Cuban “Socialism” or State Capitalism?

 

One more example of State capitalism, which uses empty slogans of revolution, equality and justice to spread its indoctrination methods to every corner on the island.

By Hans Carrillo Guach*  (Cubaencuentro)

HAVANA TIMES — Reports of human rights violations in Cuba have been repeated in different academic and news spaces. And people’s rights to a home and related matters also appear in these complaints.

Having the right to a suitable living quarters is crucial for people to be able to enjoy all of their economic, social and cultural rights. The International Covenant on Economic, Social and Cultural Rights (ICESCR) recognizes the importance of this in Article 11, where it stipulates: “the right of everyone to an adequate standard of living for himself and his family, including adequate food, clothing and housing, and to the continuous improvement of living conditions.”

This right also appears in Articles 17 and 25 in the Universal Declaration of Human Rights: “Everyone has the right to own property alone as well as in association with others. No one shall be arbitrarily deprived of their property.” “Everyone has the right to a standard of living adequate for the health and well-being of themselves and of their family, including food, clothing, housing and medical care.”

Although Cuba’s housing problem has been one of the alleged “revolutionary” Government’s failed promises, which dates back to the Moncada Program (of the 1950s), the situation today is still far from satisfactory for the population. Without mentioning the country’s housing deficit and poor state of housing, we can also discern a poor legal framework to ensure citizens’ rights over their property. Varadero is an example of this. In 2010, the government decided that it would no longer be an independent municipality and would become another town in the municipality of Cardenas.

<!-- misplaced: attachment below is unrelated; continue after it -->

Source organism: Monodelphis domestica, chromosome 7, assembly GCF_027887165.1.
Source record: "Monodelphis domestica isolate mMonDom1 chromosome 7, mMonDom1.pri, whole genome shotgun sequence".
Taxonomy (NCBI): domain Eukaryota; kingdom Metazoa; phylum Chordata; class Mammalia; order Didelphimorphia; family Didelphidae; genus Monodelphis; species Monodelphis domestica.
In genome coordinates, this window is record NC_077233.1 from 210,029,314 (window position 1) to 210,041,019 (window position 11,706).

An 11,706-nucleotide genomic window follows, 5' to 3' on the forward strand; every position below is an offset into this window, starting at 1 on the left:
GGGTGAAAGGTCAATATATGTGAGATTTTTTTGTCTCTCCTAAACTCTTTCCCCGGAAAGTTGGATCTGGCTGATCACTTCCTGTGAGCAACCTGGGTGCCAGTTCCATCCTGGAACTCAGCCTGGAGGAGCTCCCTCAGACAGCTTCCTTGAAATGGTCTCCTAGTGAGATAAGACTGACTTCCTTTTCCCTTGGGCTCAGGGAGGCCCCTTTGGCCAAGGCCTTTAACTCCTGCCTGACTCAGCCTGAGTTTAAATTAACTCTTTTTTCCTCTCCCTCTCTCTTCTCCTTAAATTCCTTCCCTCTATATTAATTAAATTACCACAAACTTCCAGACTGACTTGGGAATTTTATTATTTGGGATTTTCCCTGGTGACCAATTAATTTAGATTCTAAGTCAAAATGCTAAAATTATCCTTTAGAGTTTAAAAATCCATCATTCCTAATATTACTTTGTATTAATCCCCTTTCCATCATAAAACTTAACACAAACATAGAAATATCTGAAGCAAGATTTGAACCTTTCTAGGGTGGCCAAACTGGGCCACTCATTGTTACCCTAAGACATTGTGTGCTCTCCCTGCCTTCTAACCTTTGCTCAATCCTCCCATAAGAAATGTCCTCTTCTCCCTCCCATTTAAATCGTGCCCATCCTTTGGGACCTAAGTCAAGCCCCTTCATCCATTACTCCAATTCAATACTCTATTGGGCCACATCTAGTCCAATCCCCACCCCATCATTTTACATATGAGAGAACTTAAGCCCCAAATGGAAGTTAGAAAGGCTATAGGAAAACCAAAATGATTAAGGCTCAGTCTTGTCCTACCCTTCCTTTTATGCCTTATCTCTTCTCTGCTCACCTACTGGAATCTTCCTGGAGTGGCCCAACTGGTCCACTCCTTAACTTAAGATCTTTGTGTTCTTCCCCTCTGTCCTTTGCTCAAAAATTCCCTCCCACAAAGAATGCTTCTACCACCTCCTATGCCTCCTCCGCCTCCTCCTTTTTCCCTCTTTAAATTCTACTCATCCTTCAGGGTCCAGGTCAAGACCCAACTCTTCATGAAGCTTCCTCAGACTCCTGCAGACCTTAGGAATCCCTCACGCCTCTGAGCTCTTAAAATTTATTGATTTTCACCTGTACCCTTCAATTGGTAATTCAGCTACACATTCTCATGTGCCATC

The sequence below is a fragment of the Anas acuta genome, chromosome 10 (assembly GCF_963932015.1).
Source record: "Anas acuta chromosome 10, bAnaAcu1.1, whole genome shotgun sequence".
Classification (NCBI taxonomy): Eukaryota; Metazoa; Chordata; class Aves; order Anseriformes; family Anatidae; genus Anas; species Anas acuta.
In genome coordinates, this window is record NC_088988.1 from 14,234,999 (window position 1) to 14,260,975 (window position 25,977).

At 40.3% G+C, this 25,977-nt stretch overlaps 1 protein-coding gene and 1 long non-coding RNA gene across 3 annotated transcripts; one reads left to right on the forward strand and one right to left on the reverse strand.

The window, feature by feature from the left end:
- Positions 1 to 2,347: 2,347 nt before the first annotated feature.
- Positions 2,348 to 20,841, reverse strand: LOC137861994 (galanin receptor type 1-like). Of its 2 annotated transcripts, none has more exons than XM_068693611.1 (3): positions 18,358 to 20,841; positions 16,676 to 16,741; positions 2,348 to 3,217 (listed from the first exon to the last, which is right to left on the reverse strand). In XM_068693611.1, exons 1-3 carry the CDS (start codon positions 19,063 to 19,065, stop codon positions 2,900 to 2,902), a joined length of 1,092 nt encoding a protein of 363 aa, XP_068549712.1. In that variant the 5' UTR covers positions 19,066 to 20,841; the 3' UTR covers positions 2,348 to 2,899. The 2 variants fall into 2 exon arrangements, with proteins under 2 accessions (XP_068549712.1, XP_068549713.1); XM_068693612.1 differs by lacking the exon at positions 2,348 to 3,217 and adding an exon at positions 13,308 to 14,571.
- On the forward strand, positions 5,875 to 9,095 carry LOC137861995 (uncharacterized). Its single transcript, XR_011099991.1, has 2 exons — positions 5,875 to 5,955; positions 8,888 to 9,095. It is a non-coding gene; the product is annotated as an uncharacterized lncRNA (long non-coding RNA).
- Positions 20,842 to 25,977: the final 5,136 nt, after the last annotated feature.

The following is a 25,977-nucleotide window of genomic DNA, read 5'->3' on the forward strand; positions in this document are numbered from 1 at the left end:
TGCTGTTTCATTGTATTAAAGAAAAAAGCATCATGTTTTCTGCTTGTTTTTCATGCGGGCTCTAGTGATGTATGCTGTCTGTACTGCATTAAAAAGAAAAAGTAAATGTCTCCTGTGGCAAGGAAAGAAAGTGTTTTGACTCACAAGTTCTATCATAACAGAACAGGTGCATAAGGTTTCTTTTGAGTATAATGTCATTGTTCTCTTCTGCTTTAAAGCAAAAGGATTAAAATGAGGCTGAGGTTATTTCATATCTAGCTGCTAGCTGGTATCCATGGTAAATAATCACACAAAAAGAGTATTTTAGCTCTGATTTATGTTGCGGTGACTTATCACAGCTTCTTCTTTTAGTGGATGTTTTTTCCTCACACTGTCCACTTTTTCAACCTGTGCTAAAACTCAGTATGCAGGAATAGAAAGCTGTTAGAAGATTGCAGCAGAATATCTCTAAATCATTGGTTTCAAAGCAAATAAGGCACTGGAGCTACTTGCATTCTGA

Varadero is considered a special area, of great importance in the tourism sector, because of its contributions to the country’s centralized economy, which come from tourism and the opportunities it presents for foreign investment. As a result, Varadero has special housing regulations which are counter-productive not only for the abovementioned human rights, but also with some of the system’s own ideological principles which it supposedly defends and brags about in a hypocritical fashion.

Some of these regulations prohibit Varadero residents (owners of their properties) from selling and/or expanding their properties and also from dividing up their properties. This policy has led to the common existence of homes which have up to three generations living in them, with all of their contradictions and/or conflicts, and legal independence isn’t an option for them to resolve these (nor expansion, not even on the same plot of land). Cuban Law and the State impose themselves not to make rights and justice viable, but to stand as an obstacle in the way of their respective attainment.

However, the effect of these laws, which prove the authoritarian nature of Cuban politics, extend to other aspects of domestic life. Even a household’s finances, in this case.

A property where more than three generations live cramped together (which is common in this area), will have more electricity expenses since the per kilowatt rate goes way up with extra consumption. As a result, there have been many families who have had to pay up to 3,000 Cuban pesos or more, when the average monthly salary is only 740 Cuban pesos.